Hawkeye fans and members of the media covering the 2018 football team have had no shortage of hot takes about tight end Noah Fant and his role in the Iowa offense this year (myself included). However, while Fant managed to navigate the noise and produce an All-Big Ten caliber season, it was his fellow tight end TJ Hockenson who had the biggest impact on the Hawkeye offense this year. Not only did Hockenson establish himself as the best tight end in the conference, the sophomore accomplished an even more impressive feat by posting arguably the single best season of any tight end in program history.
Hockenson’s accomplishments in 2018 were numerous. Not only was Hockenson named to the media’s 1st Team All-Big Ten team (he was relegated to 2nd team All-Conference by the coaches in favor of Fant, the first time two tight ends from the same team have shared 1st team honors in a single season), but he was also named the Kwalick-Clark Tight End of the Year as the conference’s best player at that position. Hockenson will likely be named an All-American by various publications after earning his way onto the midseason team, and is one of only three finalists for the John Mackey Award which is presented to the nation’s best tight end.
Yesterday it was announced that the junior earned the Ozzie Newsome Award, handed out to the nation’s top tight-end by the Touchdown Club of Columbus.
Hockenson is vying to join Dallas Clark as the only Hawkeye to win the Mackey Award, and he may in fact be the favorite to win it. Hockenson has more receiving yards (717) and total touchdowns (7) than his fellow finalists in Kaden Smith of Stanford and Missouri’s Albert Okwuegbunam, and unlike players such as Fant and Texas A&M standout Jace Sternberger who are primarily known as receiving threats, Hockenson also excels as a blocker in the running game.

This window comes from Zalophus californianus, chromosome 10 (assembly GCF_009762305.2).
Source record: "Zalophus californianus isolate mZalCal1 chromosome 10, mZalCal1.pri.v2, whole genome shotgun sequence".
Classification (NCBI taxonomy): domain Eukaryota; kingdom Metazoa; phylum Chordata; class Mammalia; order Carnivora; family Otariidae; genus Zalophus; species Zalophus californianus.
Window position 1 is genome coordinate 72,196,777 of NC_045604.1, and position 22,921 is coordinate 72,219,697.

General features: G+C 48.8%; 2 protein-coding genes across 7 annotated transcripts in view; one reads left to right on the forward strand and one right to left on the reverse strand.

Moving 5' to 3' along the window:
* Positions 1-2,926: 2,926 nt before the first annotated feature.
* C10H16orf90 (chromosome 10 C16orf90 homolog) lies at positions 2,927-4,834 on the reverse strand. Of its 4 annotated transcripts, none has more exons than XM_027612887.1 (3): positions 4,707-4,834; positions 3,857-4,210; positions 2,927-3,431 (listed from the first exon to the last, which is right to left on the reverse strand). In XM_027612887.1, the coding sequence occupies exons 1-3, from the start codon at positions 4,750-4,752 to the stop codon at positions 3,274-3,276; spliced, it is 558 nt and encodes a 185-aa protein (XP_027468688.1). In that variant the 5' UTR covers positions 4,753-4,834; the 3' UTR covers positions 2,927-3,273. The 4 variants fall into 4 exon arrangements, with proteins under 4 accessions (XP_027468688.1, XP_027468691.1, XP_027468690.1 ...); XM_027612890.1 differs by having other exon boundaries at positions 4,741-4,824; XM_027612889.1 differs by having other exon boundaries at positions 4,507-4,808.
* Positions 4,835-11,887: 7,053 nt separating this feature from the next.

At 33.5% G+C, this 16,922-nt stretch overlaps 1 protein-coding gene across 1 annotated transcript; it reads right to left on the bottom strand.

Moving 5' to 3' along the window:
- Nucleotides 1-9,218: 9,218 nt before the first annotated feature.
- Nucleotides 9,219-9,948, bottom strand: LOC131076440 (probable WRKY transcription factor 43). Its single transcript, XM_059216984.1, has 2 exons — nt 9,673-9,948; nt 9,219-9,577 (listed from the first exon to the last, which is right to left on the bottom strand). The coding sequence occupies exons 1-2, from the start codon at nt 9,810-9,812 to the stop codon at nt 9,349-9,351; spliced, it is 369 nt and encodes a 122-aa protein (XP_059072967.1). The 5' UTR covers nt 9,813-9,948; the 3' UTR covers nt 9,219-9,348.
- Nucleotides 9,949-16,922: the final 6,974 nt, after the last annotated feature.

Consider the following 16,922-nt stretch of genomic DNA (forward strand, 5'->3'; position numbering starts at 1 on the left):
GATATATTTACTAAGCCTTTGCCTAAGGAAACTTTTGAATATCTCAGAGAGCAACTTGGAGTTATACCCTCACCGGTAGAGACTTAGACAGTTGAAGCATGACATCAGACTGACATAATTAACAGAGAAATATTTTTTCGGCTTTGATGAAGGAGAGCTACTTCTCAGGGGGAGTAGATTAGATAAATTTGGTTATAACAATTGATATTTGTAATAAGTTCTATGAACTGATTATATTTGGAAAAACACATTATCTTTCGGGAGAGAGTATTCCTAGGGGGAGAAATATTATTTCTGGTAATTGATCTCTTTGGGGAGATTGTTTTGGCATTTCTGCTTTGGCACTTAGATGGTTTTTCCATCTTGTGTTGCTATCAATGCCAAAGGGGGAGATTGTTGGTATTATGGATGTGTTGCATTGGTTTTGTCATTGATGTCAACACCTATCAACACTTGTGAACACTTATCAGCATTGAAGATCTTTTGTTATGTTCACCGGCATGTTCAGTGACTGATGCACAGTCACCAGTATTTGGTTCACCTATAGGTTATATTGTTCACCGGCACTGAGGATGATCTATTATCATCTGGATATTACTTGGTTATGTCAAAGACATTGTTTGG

However, regardless of whether Hockenson wins the Mackey Award, his performance in 2018 already ranks among the greatest single season in the history of Iowa tight ends. The Hawkeyes have long been known for producing excellent players at this position, including two consensus All-Americans and pro bowlers in Dallas Clark and Marv Cook, three-time pro bowler Jim Gibbons, and a probable 2018 pro bowl selection in George Kittle. Yet it is Hockenson whose stats outshine all other Hawkeye tight ends who came before him (per Sports Reference):
Best TE Season in Iowa History?
No tight end in program history has been able to match Hockenson’s combination of receptions, receiving yards, and total touchdowns in a single season, which is particularly impressive when one considers that Hockenson has the opportunity to add to these totals in Iowa’s bowl game. While Fant has been able to match or surpass Hockenson in total touchdowns each of the past two seasons, his reception and yardage lag behind those of his teammate, to say nothing of Hockenson’s superiority as a blocker. Furthermore, while both Cook and Clark previously posted greater yardage totals than Hockenson, both players’ touchdown numbers paled in comparison to Hockenson’s, and the sophomore still has an opportunity to surpass their season numbers with a strong performance in Iowa’s 13th game.